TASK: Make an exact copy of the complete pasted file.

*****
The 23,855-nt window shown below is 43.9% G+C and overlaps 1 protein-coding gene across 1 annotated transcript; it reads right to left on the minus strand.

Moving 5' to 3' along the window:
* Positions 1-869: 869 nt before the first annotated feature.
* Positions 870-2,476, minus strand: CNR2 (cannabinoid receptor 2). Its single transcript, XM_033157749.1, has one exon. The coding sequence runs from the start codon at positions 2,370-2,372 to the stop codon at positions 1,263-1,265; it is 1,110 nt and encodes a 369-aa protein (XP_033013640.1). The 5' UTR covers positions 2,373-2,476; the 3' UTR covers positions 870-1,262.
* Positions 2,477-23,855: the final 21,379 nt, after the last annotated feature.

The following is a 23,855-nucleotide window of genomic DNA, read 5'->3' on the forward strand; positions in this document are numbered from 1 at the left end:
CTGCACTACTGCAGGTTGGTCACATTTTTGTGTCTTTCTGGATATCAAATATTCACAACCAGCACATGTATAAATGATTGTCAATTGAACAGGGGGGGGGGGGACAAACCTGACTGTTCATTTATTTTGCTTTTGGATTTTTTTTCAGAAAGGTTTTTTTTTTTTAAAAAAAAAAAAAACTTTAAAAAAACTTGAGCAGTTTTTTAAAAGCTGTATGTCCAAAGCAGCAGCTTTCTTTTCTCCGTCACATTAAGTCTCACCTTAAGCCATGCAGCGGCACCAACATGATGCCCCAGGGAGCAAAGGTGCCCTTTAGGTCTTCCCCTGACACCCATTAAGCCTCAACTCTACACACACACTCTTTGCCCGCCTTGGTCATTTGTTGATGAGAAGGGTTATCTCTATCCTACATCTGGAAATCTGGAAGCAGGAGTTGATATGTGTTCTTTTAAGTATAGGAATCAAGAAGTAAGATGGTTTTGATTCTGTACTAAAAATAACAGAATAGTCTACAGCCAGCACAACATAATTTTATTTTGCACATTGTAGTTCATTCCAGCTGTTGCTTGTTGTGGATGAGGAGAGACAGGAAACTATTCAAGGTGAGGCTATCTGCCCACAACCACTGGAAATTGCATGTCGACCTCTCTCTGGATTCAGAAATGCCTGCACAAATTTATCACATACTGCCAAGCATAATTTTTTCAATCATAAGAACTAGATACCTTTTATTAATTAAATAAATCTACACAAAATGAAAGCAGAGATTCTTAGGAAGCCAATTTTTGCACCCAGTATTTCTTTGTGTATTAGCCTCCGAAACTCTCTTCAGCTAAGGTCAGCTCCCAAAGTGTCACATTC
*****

The 23,855-nt window shown below is 43.9% G+C and overlaps 1 protein-coding gene across 1 annotated transcript; it reads right to left on the minus strand.

Moving 5' to 3' along the window:
* Positions 1-869: 869 nt before the first annotated feature.
* Positions 870-2,476, minus strand: CNR2 (cannabinoid receptor 2). Its single transcript, XM_033157749.1, has one exon. The coding sequence runs from the start codon at positions 2,370-2,372 to the stop codon at positions 1,263-1,265; it is 1,110 nt and encodes a 369-aa protein (XP_033013640.1). The 5' UTR covers positions 2,373-2,476; the 3' UTR covers positions 870-1,262.
* Positions 2,477-23,855: the final 21,379 nt, after the last annotated feature.

The following is a 23,855-nucleotide window of genomic DNA, read 5'->3' on the forward strand; positions in this document are numbered from 1 at the left end:
CTGCACTACTGCAGGTTGGTCACATTTTTGTGTCTTTCTGGATATCAAATATTCACAACCAGCACATGTATAAATGATTGTCAATTGAACAGGGGGGGGGGGGACAAACCTGACTGTTCATTTATTTTGCTTTTGGATTTTTTTTCAGAAAGGTTTTTTTTTTTTAAAAAAAAAAAAAACTTTAAAAAAACTTGAGCAGTTTTTTAAAAGCTGTATGTCCAAAGCAGCAGCTTTCTTTTCTCCGTCACATTAAGTCTCACCTTAAGCCATGCAGCGGCACCAACATGATGCCCCAGGGAGCAAAGGTGCCCTTTAGGTCTTCCCCTGACACCCATTAAGCCTCAACTCTACACACACACTCTTTGCCCGCCTTGGTCATTTGTTGATGAGAAGGGTTATCTCTATCCTACATCTGGAAATCTGGAAGCAGGAGTTGATATGTGTTCTTTTAAGTATAGGAATCAAGAAGTAAGATGGTTTTGATTCTGTACTAAAAATAACAGAATAGTCTACAGCCAGCACAACATAATTTTATTTTGCACATTGTAGTTCATTCCAGCTGTTGCTTGTTGTGGATGAGGAGAGACAGGAAACTATTCAAGGTGAGGCTATCTGCCCACAACCACTGGAAATTGCATGTCGACCTCTCTCTGGATTCAGAAATGCCTGCACAAATTTATCACATACTGCCAAGCATAATTTTTTCAATCATAAGAACTAGATACCTTTTATTAATTAAATAAATCTACACAAAATGAAAGCAGAGATTCTTAGGAAGCCAATTTTTGCACCCAGTATTTCTTTGTGTATTAGCCTCCGAAACTCTCTTCAGCTAAGGTCAGCTCCCAAAGTGTCACATTC